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Broody Hen vs Alpha Hen?

Discussion in 'Chicken Behaviors and Egglaying' started by Morgan7782, Sep 27, 2010.

  1. Morgan7782

    Morgan7782 Dense Egg Goo

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    I have a question for those who have had broody hens hatch or brood chicks.

    Say the broody hen is not the "head hen" on the pecking order. Does the "head hen" give the broody and chicks any trouble after everybody is safely re-integrated? Thanks!
     
    Last edited: Sep 27, 2010
  2. math ace

    math ace Overrun With Chickens

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    YES and it won't matter if it was the HEAD hen. Anytime a new chicken is introduced there is a pecking order discussion. When you remove a chicken for the purpose of hatching and raising chicks, when the chicken is reintroduce she must go through pecking order challenges again. All broody hens are likely to drop on the pecking order BECAUSE they are smaller and weaker due to the stress of hatching and raising chicks. . . . .
     
  3. Judy

    Judy Moderator Staff Member

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    I generally leave the broody/mama hen with her flock. No reintroduction. And the roo helps watch over them.

    I have a separate broody area, but the new chicks figured out how to slip under then fence and be with the rest of the flock, leaving the poor mama behind to watch. So I propped the door open.
     
  4. Morgan7782

    Morgan7782 Dense Egg Goo

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    Oh okay, I wasn't aware you could brood either with or without the flock. I do not have a rooster, but I do have a Brahma who I think may be a broody girl. She is probably 2nd in command, but if she gets too close to the "head hen" or is trying to share treats the "head hen" will peck her. Usually once, but it's a good hard peck, enough to back her off.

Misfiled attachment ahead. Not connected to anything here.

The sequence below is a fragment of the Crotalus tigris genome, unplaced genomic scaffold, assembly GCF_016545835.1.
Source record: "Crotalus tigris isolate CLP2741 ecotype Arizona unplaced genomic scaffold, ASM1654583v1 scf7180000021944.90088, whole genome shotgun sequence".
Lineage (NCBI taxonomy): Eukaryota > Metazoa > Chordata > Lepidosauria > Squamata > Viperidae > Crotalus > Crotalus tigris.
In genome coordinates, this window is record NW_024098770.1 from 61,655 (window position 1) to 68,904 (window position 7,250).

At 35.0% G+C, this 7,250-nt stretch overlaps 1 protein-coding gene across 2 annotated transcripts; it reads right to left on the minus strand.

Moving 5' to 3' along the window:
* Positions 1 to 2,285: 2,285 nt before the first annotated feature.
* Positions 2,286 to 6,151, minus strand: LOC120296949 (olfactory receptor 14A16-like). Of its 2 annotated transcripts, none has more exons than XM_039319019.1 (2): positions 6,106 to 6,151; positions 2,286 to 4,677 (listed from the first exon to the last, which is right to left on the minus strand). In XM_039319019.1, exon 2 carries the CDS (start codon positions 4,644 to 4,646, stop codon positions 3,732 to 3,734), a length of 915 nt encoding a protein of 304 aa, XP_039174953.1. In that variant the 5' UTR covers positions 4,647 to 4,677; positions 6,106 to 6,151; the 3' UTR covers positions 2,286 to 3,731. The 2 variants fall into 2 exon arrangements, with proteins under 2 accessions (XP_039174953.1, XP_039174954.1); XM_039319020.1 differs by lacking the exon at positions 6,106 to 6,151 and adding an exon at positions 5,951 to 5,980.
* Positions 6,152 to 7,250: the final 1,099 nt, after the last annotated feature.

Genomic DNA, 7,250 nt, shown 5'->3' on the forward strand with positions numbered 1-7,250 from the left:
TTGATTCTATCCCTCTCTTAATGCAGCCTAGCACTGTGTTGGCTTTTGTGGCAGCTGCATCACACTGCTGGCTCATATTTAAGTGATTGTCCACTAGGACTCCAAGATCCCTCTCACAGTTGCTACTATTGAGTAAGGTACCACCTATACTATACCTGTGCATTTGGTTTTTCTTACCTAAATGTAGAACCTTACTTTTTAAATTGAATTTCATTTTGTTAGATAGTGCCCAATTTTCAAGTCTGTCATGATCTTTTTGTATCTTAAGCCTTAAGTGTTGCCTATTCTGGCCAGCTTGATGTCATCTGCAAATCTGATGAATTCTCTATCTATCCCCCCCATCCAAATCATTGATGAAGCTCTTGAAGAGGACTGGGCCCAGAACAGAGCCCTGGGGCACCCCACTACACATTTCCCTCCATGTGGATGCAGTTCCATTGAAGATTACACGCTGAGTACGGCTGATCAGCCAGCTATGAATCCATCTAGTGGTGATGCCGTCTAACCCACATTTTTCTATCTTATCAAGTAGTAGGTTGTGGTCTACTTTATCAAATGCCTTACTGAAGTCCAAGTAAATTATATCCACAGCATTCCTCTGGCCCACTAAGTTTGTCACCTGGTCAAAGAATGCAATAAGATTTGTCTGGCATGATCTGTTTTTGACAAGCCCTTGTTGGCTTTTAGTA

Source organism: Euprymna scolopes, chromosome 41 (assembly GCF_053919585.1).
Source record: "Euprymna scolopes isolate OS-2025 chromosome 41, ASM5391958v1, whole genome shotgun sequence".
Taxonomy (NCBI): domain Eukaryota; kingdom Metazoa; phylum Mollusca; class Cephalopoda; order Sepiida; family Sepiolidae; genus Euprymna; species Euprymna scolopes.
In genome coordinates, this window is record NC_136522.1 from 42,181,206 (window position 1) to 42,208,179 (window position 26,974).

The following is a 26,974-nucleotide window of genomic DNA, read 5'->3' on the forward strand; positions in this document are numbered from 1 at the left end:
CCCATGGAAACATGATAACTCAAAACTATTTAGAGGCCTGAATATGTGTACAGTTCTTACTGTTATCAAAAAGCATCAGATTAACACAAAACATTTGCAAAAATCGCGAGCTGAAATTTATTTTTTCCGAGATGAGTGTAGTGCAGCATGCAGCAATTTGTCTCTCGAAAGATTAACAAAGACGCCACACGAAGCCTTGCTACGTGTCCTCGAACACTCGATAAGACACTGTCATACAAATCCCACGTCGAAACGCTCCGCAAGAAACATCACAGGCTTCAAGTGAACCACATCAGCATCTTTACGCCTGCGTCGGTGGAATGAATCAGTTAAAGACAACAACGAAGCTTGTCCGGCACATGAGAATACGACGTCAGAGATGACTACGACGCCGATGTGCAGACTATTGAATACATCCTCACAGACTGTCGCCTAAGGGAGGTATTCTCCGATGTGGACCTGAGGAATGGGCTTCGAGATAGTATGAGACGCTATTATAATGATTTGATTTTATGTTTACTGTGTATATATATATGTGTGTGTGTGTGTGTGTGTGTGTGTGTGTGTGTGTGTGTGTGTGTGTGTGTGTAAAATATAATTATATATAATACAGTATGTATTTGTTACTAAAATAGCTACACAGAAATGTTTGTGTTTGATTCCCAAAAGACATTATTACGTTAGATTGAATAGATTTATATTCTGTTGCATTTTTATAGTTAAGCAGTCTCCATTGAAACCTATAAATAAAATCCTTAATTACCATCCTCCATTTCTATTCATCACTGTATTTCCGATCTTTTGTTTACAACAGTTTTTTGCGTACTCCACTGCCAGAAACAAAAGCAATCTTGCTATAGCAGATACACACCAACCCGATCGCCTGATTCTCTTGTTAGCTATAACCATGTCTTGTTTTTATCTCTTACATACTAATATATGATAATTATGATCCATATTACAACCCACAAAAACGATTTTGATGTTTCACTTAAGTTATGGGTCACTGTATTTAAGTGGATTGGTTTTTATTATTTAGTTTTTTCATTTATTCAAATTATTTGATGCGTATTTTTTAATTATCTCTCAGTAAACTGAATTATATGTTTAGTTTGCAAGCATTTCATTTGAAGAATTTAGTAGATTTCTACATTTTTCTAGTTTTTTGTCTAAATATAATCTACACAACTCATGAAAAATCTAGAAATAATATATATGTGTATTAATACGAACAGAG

IF my Brahma is broody (I know I know counting my chickens before they hatch lol) I have a seperate coop I can have her brood in, or she is welcome to stay in the "big" coop with the flock. I guess I will have to do some more reading.

    I also wasn't aware that the pecking order was so strict! I had no idea if you seperate one chicken, even just for the night, it would cause a stir in the pecking order.. Hm. Another thing to consider. I don't want anybody in harms way especially some little chicks. Thanks for the help and if anybody had more to add please do!
     
  5. kano

    kano Chillin' With My Peeps

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    Quote:I personally, don't like to brood with the flock. In spite most chickens and roos,don't peak little chicks,some others are very mean and it's better to avoid risks. So my "Broody pen"is attached to the main one. And, everybody see each other all the time. Chickens have about 6 days of "memory"to recognize one of the flock after the separation. Not one nigth. But 21 däys of dissapearence cause that the poor broody hen become a virtual alien to the flock. So they ( the broody and chicks) live there for one month watching the rest of the flock, and one nigth I open the door that comunicate both spaces. Some problems always happen, but they are minimum in comparission with other reintroductions.
     
    Last edited: Sep 28, 2010
  6. Morgan7782

    Morgan7782 Dense Egg Goo

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    Thanks for sharing your experience [​IMG] ! I will research it a bit more and see what I can do.

    My Brahma is acting... Flirtatious for lack of a better word. I don't have a rooster, and she is wandering the yard yelling about or for something lol and I can't help but think she is looking for a "prince charming". She is not picky either, and she even squatted for the head hen (which I have never seen) and I had to chase Joon off her because the Brahma wouldn't move off, she just waited there, getting pecked in the head.

    Also, the Brahma is like 2-3 TIMES the head hen's size! But she is herding my 20 week old Wyandotte pullets around like they are new hatch chicks, and protecting them, so I just want to have the knowlage if she does become broody. I would love to let her hatch some eggs, but will she take them if there is no rooster around? Will she know she hasn't "bred"? Thanks for any help!
     
  7. math ace

    math ace Overrun With Chickens

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    You will know when she is broody because she won't leave the nest. You will find her there in the morning, still there at lunch, and come dinner she is still on the nest. . . .TIME to get eggs at that point. I wouldn't get expensive eggs the first time BECAUSE she may accidently kill a few of the first batch when they go to piping. Also, she may decide she is tired of sitting on the eggs half way through the 21 days.

    The pecking order is not so set in stone that there would be an issue if you removed a hen for a day. If you remove a hen for a week, there may be a little negotiating when she returns to the flock. Gone for 2 weeks will cause a stir for sure! Gone for 3 weeks is like she was never part of the flock !
     

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